Hill Airmen support Agile Flag with F-35A

  • Published
  • By by Micah Garbarino
  • 388th Fighter Wing Public Affairs

SAVANNAH, Ga. – The 4th Fighter Squadron and 4th Fighter Generation Squadron from the 388th Fighter Wing recently deployed six F-35 Lightning IIs and approximately 100 airmen from Hill Air Force Base, Utah, in support of Agile Flag 23-1.

The exercise, designed to test and certify Air Combat Command’s lead wings, took place over approximately nine days at various locations in the southeast region of the United States.

The 366th Fighter Wing, from Mountain Home Air Force Base, Idaho, was the lead wing for this iteration of Agile Flag. The Hill AFB squadrons provided F-35 airpower, multi-capable airmen maintainers and operations personnel to support that mission.

The exercise’s scenarios force wings to operate from multiple locations in a contested environment using agile combat employment.

“We’ve done other ACE exercises and operations with the F-35, but this is the first time for us with a different lead wing and under field conditions,” said Lt Col. Gregory Ferrell, 4th Fighter Squadron commander. “In exercise terms, those have been more of a crawl and this was straight into a jog or a run.”

For Agile Flag, several DOD and civilian airfields across the region were in play as potential contingency locations, and each day’s flying plans change based on the scenario.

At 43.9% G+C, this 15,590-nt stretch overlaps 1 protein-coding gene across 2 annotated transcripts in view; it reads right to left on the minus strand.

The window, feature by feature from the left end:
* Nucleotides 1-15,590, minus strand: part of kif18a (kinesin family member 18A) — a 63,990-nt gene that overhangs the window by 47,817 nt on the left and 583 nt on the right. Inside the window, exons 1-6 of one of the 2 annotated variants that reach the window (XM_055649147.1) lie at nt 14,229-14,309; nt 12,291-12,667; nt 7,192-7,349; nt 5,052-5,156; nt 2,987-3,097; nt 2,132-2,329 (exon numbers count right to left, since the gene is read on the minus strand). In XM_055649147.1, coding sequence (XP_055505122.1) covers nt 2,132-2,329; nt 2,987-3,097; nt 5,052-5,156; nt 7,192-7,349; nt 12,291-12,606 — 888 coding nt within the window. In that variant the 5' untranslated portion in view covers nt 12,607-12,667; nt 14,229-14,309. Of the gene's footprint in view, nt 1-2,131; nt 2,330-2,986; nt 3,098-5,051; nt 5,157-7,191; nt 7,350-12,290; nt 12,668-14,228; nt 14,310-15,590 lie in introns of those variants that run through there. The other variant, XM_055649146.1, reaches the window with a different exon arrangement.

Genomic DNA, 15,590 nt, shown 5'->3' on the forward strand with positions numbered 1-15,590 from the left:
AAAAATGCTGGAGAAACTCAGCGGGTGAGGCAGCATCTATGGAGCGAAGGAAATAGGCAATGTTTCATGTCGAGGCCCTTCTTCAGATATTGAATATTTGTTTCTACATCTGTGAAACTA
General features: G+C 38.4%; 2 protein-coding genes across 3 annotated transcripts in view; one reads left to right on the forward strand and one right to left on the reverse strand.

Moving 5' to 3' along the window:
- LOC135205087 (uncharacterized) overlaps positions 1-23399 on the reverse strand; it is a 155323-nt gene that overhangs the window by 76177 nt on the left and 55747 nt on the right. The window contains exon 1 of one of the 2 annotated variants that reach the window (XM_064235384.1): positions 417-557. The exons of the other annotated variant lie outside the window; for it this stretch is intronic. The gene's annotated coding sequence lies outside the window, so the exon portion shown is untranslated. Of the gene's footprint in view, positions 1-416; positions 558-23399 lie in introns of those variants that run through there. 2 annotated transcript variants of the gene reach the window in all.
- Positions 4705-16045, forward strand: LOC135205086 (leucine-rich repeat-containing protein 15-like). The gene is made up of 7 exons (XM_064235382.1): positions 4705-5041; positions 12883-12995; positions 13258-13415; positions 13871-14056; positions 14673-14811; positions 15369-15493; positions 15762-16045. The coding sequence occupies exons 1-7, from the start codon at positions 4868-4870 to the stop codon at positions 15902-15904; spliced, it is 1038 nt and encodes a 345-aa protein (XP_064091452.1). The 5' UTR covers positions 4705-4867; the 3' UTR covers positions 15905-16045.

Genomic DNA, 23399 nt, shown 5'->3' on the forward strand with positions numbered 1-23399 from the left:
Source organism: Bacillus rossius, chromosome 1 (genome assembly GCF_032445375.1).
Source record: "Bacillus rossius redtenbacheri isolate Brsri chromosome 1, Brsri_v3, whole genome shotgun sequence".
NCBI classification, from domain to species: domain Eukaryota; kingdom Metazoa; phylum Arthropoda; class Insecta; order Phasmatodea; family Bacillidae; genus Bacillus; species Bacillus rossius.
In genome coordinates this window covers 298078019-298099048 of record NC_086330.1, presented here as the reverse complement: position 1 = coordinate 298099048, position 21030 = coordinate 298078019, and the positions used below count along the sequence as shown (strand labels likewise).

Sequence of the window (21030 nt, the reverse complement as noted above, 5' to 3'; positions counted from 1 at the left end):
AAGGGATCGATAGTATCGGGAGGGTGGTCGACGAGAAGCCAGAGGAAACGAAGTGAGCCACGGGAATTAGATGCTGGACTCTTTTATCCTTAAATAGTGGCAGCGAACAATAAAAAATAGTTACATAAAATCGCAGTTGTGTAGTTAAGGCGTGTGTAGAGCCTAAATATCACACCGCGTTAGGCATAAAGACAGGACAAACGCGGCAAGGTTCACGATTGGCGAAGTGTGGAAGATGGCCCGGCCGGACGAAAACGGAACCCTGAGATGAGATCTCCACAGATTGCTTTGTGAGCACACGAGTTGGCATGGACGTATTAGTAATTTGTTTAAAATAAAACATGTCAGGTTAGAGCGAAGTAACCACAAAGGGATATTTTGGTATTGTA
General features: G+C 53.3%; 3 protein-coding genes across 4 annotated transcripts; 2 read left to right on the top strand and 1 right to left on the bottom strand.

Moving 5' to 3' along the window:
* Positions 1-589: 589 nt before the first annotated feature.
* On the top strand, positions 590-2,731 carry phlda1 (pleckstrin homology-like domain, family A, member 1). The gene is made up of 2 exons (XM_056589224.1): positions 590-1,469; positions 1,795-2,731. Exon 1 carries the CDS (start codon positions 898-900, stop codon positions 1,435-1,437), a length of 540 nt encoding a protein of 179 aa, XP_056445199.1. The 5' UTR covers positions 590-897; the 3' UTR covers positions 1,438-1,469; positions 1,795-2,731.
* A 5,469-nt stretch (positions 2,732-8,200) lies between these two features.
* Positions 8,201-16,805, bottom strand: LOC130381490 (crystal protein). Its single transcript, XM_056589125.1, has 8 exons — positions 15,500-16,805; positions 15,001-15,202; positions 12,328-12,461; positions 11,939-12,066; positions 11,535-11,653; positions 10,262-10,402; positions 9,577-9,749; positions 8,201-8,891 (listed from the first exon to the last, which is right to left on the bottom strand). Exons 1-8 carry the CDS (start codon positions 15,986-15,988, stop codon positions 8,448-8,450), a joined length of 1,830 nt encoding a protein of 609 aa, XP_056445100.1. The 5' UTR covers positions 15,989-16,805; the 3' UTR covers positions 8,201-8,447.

“When you’re operating across organizations with so many contingencies, it’s all about communication and planning – from the cargo-aircraft crews, to the MCA teams and wing leadership,” Farrell said. “We learned a lot here to continue to build our plan for what ACE looks like with the F-35. It’s continuing to evolve.”

Agile Flag differs from other “flag level” exercises. It puts Airmen in a more starkly-simulated combat environment under field conditions. Full “battle rattle” is worn most of the time because the base comes under attack by opposition forces. Days are long. Tents and shared dorms are home. Vacuum sealed MREs provide the daily nutrients.

“A lot of our younger Airmen and pilots maybe have never done this in their careers,” Farrell said. “It’s good to see them work through it together and grow together.”

For Senior Airman Colin Hartman, an F-35 crew chief from Peru, Ill., Agile Flag was his first-ever TDY. But he doesn’t mind that it’s lacking in sight-seeing, he’s into the mission.

“It’s a big exercise, there’s always a lot going on and I’m learning a ton.” Hartman said. “Being flexible seems like it’s the key to everything. We’re all 100 percent focused on what we’re doing, and we have to stick together. It’s a cool environment.”